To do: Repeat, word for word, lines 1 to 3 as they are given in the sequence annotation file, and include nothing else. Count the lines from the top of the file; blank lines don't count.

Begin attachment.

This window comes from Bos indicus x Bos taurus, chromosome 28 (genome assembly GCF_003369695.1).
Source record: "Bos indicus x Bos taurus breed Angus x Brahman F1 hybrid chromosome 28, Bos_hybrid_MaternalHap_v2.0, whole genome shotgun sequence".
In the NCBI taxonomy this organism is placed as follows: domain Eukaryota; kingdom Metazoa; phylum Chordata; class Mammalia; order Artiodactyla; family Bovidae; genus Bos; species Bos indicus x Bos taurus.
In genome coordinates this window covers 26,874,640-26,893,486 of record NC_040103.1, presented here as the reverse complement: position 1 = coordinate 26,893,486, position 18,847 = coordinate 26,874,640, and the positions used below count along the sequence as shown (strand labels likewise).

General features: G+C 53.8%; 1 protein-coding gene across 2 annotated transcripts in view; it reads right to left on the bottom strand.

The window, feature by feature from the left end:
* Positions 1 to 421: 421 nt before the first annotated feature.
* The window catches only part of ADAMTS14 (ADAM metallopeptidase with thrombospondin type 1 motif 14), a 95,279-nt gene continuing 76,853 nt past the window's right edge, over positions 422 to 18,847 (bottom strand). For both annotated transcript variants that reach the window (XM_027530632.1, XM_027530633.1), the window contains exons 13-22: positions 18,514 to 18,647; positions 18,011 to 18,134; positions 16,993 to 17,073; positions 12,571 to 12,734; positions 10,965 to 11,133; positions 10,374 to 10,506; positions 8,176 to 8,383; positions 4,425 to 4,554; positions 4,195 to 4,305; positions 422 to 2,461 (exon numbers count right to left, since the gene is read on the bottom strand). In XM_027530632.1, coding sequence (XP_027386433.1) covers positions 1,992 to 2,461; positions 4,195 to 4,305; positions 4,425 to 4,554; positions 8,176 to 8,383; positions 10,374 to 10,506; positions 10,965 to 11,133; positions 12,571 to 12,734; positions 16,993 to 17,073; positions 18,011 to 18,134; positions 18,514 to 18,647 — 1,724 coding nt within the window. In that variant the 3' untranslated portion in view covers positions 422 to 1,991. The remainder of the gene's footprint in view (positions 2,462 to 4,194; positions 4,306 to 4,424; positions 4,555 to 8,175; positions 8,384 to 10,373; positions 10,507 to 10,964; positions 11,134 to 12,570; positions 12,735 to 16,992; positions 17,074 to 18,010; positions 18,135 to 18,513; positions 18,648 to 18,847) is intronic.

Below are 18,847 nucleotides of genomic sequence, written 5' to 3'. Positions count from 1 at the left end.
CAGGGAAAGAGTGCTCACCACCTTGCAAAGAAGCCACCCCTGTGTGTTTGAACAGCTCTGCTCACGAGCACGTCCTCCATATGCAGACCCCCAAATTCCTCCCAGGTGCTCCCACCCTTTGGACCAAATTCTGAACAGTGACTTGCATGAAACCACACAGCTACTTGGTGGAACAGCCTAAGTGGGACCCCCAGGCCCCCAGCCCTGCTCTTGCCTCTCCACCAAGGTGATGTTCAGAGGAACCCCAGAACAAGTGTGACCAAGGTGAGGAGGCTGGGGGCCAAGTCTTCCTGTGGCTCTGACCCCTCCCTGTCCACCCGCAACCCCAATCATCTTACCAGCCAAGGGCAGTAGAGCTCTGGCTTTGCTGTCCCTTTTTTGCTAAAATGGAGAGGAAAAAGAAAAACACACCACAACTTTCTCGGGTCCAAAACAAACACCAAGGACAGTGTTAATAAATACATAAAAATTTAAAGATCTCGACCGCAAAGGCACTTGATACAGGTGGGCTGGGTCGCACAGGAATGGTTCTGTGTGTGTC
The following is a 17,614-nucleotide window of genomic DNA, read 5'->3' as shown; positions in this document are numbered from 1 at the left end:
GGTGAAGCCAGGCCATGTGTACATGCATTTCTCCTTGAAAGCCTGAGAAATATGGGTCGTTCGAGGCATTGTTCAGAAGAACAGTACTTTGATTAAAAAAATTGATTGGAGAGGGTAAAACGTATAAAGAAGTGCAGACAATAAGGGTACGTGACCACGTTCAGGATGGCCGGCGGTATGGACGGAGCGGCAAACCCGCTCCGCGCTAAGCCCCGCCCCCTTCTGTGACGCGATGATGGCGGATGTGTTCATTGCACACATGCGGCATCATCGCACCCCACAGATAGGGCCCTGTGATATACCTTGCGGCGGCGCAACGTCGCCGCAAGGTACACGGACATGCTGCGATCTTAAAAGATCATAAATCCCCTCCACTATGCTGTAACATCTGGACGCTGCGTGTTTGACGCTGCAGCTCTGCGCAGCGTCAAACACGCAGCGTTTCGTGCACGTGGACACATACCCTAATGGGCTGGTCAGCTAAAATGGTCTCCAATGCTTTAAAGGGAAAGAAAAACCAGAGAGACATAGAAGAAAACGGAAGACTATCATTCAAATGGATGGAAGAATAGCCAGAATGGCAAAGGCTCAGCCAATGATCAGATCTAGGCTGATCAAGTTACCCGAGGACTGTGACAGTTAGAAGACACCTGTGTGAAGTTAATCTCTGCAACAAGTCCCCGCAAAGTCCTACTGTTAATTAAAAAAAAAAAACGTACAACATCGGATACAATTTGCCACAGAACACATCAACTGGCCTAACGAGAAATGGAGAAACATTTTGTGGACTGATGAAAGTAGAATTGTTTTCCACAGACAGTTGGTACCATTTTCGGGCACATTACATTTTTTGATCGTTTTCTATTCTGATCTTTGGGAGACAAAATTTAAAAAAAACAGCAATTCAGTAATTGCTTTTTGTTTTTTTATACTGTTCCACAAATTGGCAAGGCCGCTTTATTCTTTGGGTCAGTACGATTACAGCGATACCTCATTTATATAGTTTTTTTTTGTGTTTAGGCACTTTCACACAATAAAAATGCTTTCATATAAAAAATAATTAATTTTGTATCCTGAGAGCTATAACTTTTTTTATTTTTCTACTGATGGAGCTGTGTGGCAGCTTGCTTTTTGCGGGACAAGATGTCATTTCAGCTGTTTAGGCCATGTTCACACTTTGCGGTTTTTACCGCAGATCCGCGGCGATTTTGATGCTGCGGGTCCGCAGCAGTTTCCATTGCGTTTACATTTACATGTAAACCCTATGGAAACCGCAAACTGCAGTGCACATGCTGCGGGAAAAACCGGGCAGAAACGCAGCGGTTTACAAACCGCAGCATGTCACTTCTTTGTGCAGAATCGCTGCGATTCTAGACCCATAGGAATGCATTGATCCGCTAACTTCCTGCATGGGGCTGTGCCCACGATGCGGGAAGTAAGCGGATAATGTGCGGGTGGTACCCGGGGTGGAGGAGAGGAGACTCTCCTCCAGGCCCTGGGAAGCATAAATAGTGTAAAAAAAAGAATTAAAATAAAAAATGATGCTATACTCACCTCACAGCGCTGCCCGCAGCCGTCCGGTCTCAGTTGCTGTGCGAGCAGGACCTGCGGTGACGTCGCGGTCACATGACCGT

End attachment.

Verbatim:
This window comes from Bos indicus x Bos taurus, chromosome 28 (genome assembly GCF_003369695.1).
Source record: "Bos indicus x Bos taurus breed Angus x Brahman F1 hybrid chromosome 28, Bos_hybrid_MaternalHap_v2.0, whole genome shotgun sequence".
In the NCBI taxonomy this organism is placed as follows: domain Eukaryota; kingdom Metazoa; phylum Chordata; class Mammalia; order Artiodactyla; family Bovidae; genus Bos; species Bos indicus x Bos taurus.